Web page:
Buried By Bad Decisions Essay

1893 WordsOct 13, 20118 Pages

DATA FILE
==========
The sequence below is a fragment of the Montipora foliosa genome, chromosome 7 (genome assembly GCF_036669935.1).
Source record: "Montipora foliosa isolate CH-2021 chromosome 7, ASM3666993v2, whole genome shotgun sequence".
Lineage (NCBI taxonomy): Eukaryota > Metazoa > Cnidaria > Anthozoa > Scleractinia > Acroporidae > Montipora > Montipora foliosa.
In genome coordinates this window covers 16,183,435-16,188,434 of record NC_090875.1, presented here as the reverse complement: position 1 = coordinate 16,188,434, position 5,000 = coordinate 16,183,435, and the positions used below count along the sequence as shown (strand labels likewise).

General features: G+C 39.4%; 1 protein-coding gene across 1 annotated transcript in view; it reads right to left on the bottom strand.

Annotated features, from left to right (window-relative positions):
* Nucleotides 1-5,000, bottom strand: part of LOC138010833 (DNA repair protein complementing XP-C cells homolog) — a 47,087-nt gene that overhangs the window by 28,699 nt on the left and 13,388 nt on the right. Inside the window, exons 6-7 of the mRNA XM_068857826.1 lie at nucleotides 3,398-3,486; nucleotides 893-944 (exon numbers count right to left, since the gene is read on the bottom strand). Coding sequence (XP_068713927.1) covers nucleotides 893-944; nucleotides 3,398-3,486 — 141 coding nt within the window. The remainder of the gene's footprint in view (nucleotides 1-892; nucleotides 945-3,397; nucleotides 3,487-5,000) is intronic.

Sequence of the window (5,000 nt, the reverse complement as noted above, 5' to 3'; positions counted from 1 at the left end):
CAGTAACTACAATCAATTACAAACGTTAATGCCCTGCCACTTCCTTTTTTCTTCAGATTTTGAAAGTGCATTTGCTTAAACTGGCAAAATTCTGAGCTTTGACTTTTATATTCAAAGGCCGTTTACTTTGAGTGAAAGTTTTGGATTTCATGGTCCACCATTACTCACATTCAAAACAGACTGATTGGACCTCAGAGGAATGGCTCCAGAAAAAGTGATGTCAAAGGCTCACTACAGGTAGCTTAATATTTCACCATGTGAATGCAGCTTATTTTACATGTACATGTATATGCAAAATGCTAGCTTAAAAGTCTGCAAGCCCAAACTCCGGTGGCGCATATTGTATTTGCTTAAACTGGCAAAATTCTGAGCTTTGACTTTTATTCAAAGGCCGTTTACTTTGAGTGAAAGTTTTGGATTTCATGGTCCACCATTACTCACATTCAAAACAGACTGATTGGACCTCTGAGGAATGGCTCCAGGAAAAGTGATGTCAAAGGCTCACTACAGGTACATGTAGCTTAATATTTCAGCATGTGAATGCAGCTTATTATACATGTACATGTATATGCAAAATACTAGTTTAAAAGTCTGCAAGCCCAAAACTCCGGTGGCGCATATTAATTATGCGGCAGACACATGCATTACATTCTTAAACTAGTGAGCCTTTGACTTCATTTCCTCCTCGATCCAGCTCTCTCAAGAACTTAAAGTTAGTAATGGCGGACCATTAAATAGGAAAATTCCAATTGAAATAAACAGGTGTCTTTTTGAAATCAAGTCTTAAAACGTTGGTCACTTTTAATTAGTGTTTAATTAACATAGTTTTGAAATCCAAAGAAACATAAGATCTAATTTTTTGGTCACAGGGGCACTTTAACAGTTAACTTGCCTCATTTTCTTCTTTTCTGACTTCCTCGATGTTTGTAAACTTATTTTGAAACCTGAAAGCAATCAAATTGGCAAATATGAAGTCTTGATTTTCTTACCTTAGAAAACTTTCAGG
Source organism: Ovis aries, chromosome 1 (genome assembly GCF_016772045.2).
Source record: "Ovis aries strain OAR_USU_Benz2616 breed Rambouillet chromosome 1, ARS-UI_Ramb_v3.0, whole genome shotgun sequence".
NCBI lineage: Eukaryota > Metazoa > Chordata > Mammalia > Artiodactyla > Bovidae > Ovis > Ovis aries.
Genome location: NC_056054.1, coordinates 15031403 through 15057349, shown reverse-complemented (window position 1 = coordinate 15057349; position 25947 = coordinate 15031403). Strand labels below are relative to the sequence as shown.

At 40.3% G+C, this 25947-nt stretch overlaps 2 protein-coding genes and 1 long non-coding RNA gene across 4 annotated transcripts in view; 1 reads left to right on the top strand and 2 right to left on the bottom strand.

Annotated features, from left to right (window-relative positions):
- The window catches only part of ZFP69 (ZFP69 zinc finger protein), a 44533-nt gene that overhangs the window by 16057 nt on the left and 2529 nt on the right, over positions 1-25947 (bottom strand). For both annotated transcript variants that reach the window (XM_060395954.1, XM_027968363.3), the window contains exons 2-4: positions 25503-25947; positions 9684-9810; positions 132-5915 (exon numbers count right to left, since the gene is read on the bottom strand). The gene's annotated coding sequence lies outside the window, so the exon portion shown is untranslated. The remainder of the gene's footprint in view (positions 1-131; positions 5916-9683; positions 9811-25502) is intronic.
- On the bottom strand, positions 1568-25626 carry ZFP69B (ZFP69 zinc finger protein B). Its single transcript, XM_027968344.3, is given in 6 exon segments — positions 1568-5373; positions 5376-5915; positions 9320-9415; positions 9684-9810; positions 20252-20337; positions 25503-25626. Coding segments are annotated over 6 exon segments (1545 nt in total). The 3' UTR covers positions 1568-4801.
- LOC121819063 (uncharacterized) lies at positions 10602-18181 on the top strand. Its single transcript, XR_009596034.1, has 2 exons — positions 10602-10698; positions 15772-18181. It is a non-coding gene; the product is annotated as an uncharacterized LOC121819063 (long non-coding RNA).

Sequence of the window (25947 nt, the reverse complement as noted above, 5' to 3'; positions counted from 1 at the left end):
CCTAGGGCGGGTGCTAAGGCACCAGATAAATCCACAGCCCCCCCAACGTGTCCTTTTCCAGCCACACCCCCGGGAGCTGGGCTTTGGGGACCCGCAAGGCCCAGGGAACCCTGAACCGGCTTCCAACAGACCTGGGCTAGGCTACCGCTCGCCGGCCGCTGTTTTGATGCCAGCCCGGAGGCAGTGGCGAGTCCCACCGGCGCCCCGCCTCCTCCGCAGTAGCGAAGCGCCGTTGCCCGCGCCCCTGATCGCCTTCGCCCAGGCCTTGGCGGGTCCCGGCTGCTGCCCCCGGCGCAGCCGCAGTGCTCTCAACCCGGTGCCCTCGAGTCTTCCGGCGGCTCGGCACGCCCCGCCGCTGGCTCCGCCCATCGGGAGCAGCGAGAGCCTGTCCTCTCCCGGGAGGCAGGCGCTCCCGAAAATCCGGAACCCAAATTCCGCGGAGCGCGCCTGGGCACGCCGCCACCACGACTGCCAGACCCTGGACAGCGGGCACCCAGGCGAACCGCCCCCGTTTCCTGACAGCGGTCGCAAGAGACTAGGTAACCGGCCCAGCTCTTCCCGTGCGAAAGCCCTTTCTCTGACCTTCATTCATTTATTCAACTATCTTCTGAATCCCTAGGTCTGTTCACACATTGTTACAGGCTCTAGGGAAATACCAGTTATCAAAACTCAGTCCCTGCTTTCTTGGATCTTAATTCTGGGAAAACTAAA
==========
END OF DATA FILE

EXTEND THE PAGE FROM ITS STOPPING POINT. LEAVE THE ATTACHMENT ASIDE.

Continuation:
Buried by bad decisions Nature Volume: 474, Pages: 275–277 (16 June 2011) Our brains are hard-wired to make poor choices about harm prevention in today’s world. But we can fight it, says Daniel Gilbert. The London Association for the Prevention of Premature Burial was founded in 1896 to prevent “premature burial generally, and especially amongst the members”. Because nineteenth-century physicians couldn’t always distinguish the nearly dead from the really most sincerely dead, premature burial was a problem. But not a big problem. The odds of being buried alive in 1896 were, like the odds of being buried alive today, very close to zero. Nonetheless, the good citizens of England formed action committees, wrote editorials and promoted legislation that ultimately led to expensive safeguards against “the horrible doom of being buried alive”1. Most of those safeguards — such as the costly requirement that bodies spend time in ‘attractive waiting mortuaries’ before being buried — are still with us today. The frequency with which modern cadavers use this waiting period to demonstrate that they’ve been misdiagnosed is approximately never. Premature burial isn’t a big problem, but the way we deal with big problems is. When an aeroplane’s fuselage rips open mid-flight, or an offshore oil rig explodes, or a nuclear power plant is crippled by a tsunami, we immediately ask what could have been done differently, blame those who didn’t do it, then allocate funds and pass legislation to make sure it gets done that way the next time. At first blush, this seems sensible. After all, no one is in favor of aviation accidents, reactor meltdowns or oil spills; so when these things happen, why not do everything we can to make sure they don’t happen again? The answer is that because resources are finite, every sensible thing we do is another sensible thing we don’t.

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